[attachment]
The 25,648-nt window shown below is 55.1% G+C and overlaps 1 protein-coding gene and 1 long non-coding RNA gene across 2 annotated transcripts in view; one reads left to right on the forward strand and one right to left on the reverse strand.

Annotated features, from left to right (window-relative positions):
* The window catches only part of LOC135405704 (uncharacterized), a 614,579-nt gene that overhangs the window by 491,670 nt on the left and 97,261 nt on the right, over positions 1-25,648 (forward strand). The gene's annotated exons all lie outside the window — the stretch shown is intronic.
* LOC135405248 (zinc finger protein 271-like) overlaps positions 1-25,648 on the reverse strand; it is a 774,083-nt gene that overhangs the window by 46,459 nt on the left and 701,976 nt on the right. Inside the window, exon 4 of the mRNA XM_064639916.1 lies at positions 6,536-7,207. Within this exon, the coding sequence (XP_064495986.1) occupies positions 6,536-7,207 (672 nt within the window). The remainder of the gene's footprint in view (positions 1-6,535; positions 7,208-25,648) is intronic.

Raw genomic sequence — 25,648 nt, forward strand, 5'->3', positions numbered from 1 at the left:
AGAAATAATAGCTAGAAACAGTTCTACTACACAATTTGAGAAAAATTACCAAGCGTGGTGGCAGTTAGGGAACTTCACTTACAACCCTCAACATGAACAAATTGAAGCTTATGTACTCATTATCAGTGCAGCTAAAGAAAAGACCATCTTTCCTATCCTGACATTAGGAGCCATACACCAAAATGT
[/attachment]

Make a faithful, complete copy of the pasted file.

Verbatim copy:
The 25,648-nt window shown below is 55.1% G+C and overlaps 1 protein-coding gene and 1 long non-coding RNA gene across 2 annotated transcripts in view; one reads left to right on the forward strand and one right to left on the reverse strand.

Annotated features, from left to right (window-relative positions):
* The window catches only part of LOC135405704 (uncharacterized), a 614,579-nt gene that overhangs the window by 491,670 nt on the left and 97,261 nt on the right, over positions 1-25,648 (forward strand). The gene's annotated exons all lie outside the window — the stretch shown is intronic.
* LOC135405248 (zinc finger protein 271-like) overlaps positions 1-25,648 on the reverse strand; it is a 774,083-nt gene that overhangs the window by 46,459 nt on the left and 701,976 nt on the right. Inside the window, exon 4 of the mRNA XM_064639916.1 lies at positions 6,536-7,207. Within this exon, the coding sequence (XP_064495986.1) occupies positions 6,536-7,207 (672 nt within the window). The remainder of the gene's footprint in view (positions 1-6,535; positions 7,208-25,648) is intronic.

Raw genomic sequence — 25,648 nt, forward strand, 5'->3', positions numbered from 1 at the left:
AGAAATAATAGCTAGAAACAGTTCTACTACACAATTTGAGAAAAATTACCAAGCGTGGTGGCAGTTAGGGAACTTCACTTACAACCCTCAACATGAACAAATTGAAGCTTATGTACTCATTATCAGTGCAGCTAAAGAAAAGACCATCTTTCCTATCCTGACATTAGGAGCCATACACCAAAATGT